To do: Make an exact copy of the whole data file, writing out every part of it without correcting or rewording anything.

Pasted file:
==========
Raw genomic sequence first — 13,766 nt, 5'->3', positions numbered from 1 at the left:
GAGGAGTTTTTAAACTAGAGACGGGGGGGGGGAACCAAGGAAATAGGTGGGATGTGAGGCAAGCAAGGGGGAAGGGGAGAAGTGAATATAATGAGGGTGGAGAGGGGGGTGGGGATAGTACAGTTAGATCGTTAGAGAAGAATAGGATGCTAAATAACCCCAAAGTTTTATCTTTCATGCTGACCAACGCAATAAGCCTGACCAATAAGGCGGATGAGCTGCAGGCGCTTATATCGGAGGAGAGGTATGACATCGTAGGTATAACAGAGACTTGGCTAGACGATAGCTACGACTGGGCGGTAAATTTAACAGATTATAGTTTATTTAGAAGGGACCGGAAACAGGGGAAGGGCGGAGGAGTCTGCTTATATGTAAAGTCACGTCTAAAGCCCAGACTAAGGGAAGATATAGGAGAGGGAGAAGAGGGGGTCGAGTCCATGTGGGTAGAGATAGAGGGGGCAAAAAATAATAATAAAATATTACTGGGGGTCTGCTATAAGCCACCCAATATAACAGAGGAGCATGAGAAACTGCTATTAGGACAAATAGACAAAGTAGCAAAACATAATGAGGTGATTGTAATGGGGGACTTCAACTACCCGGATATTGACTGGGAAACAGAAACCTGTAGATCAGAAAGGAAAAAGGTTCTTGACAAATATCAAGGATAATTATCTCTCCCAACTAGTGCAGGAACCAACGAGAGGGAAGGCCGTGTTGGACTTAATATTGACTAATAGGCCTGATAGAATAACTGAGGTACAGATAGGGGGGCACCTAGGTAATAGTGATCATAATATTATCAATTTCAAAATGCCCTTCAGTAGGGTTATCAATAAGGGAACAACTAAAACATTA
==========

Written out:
Raw genomic sequence first — 13,766 nt, 5'->3', positions numbered from 1 at the left:
GAGGAGTTTTTAAACTAGAGACGGGGGGGGGGAACCAAGGAAATAGGTGGGATGTGAGGCAAGCAAGGGGGAAGGGGAGAAGTGAATATAATGAGGGTGGAGAGGGGGGTGGGGATAGTACAGTTAGATCGTTAGAGAAGAATAGGATGCTAAATAACCCCAAAGTTTTATCTTTCATGCTGACCAACGCAATAAGCCTGACCAATAAGGCGGATGAGCTGCAGGCGCTTATATCGGAGGAGAGGTATGACATCGTAGGTATAACAGAGACTTGGCTAGACGATAGCTACGACTGGGCGGTAAATTTAACAGATTATAGTTTATTTAGAAGGGACCGGAAACAGGGGAAGGGCGGAGGAGTCTGCTTATATGTAAAGTCACGTCTAAAGCCCAGACTAAGGGAAGATATAGGAGAGGGAGAAGAGGGGGTCGAGTCCATGTGGGTAGAGATAGAGGGGGCAAAAAATAATAATAAAATATTACTGGGGGTCTGCTATAAGCCACCCAATATAACAGAGGAGCATGAGAAACTGCTATTAGGACAAATAGACAAAGTAGCAAAACATAATGAGGTGATTGTAATGGGGGACTTCAACTACCCGGATATTGACTGGGAAACAGAAACCTGTAGATCAGAAAGGAAAAAGGTTCTTGACAAATATCAAGGATAATTATCTCTCCCAACTAGTGCAGGAACCAACGAGAGGGAAGGCCGTGTTGGACTTAATATTGACTAATAGGCCTGATAGAATAACTGAGGTACAGATAGGGGGGCACCTAGGTAATAGTGATCATAATATTATCAATTTCAAAATGCCCTTCAGTAGGGTTATCAATAAGGGAACAACTAAAACATTA